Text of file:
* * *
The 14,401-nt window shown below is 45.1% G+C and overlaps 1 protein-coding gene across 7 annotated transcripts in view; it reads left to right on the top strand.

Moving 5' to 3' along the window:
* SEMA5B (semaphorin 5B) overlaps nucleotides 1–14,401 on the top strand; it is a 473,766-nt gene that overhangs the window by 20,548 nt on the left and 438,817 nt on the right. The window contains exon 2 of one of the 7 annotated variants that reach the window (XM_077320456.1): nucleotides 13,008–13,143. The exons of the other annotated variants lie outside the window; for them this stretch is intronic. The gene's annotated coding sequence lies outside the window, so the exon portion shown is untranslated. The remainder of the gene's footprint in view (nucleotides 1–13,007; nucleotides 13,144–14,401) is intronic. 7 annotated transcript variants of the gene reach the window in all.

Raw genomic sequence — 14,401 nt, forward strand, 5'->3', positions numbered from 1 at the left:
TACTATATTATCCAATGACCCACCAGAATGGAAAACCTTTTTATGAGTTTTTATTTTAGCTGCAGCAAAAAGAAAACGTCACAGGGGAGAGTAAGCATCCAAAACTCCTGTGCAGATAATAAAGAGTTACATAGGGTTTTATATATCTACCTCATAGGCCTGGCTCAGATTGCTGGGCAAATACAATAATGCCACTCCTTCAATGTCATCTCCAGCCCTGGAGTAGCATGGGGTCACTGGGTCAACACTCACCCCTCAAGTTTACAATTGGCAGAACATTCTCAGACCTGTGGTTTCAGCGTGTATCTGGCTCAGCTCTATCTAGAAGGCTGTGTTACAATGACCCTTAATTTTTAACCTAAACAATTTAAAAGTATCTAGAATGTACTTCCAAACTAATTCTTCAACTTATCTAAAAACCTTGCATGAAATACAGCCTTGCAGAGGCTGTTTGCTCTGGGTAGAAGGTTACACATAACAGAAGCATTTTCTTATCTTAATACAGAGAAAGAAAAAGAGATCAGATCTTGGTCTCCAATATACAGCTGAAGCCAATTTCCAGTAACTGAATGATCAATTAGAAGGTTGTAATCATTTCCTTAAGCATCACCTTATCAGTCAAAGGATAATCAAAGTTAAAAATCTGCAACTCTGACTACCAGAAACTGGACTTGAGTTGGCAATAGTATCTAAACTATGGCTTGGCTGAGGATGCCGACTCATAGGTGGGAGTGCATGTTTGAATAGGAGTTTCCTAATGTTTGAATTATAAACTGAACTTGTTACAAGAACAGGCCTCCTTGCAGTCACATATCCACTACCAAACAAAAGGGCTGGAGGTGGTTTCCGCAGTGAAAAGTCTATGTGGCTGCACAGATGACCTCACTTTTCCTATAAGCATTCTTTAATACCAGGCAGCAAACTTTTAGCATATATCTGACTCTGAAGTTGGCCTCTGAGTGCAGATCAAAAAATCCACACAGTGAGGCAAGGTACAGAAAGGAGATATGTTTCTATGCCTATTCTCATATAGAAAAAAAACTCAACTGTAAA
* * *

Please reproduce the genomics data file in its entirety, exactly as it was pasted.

The 14,401-nt window shown below is 45.1% G+C and overlaps 1 protein-coding gene across 7 annotated transcripts in view; it reads left to right on the top strand.

Moving 5' to 3' along the window:
* SEMA5B (semaphorin 5B) overlaps nucleotides 1–14,401 on the top strand; it is a 473,766-nt gene that overhangs the window by 20,548 nt on the left and 438,817 nt on the right. The window contains exon 2 of one of the 7 annotated variants that reach the window (XM_077320456.1): nucleotides 13,008–13,143. The exons of the other annotated variants lie outside the window; for them this stretch is intronic. The gene's annotated coding sequence lies outside the window, so the exon portion shown is untranslated. The remainder of the gene's footprint in view (nucleotides 1–13,007; nucleotides 13,144–14,401) is intronic. 7 annotated transcript variants of the gene reach the window in all.

Raw genomic sequence — 14,401 nt, forward strand, 5'->3', positions numbered from 1 at the left:
TACTATATTATCCAATGACCCACCAGAATGGAAAACCTTTTTATGAGTTTTTATTTTAGCTGCAGCAAAAAGAAAACGTCACAGGGGAGAGTAAGCATCCAAAACTCCTGTGCAGATAATAAAGAGTTACATAGGGTTTTATATATCTACCTCATAGGCCTGGCTCAGATTGCTGGGCAAATACAATAATGCCACTCCTTCAATGTCATCTCCAGCCCTGGAGTAGCATGGGGTCACTGGGTCAACACTCACCCCTCAAGTTTACAATTGGCAGAACATTCTCAGACCTGTGGTTTCAGCGTGTATCTGGCTCAGCTCTATCTAGAAGGCTGTGTTACAATGACCCTTAATTTTTAACCTAAACAATTTAAAAGTATCTAGAATGTACTTCCAAACTAATTCTTCAACTTATCTAAAAACCTTGCATGAAATACAGCCTTGCAGAGGCTGTTTGCTCTGGGTAGAAGGTTACACATAACAGAAGCATTTTCTTATCTTAATACAGAGAAAGAAAAAGAGATCAGATCTTGGTCTCCAATATACAGCTGAAGCCAATTTCCAGTAACTGAATGATCAATTAGAAGGTTGTAATCATTTCCTTAAGCATCACCTTATCAGTCAAAGGATAATCAAAGTTAAAAATCTGCAACTCTGACTACCAGAAACTGGACTTGAGTTGGCAATAGTATCTAAACTATGGCTTGGCTGAGGATGCCGACTCATAGGTGGGAGTGCATGTTTGAATAGGAGTTTCCTAATGTTTGAATTATAAACTGAACTTGTTACAAGAACAGGCCTCCTTGCAGTCACATATCCACTACCAAACAAAAGGGCTGGAGGTGGTTTCCGCAGTGAAAAGTCTATGTGGCTGCACAGATGACCTCACTTTTCCTATAAGCATTCTTTAATACCAGGCAGCAAACTTTTAGCATATATCTGACTCTGAAGTTGGCCTCTGAGTGCAGATCAAAAAATCCACACAGTGAGGCAAGGTACAGAAAGGAGATATGTTTCTATGCCTATTCTCATATAGAAAAAAAACTCAACTGTAAA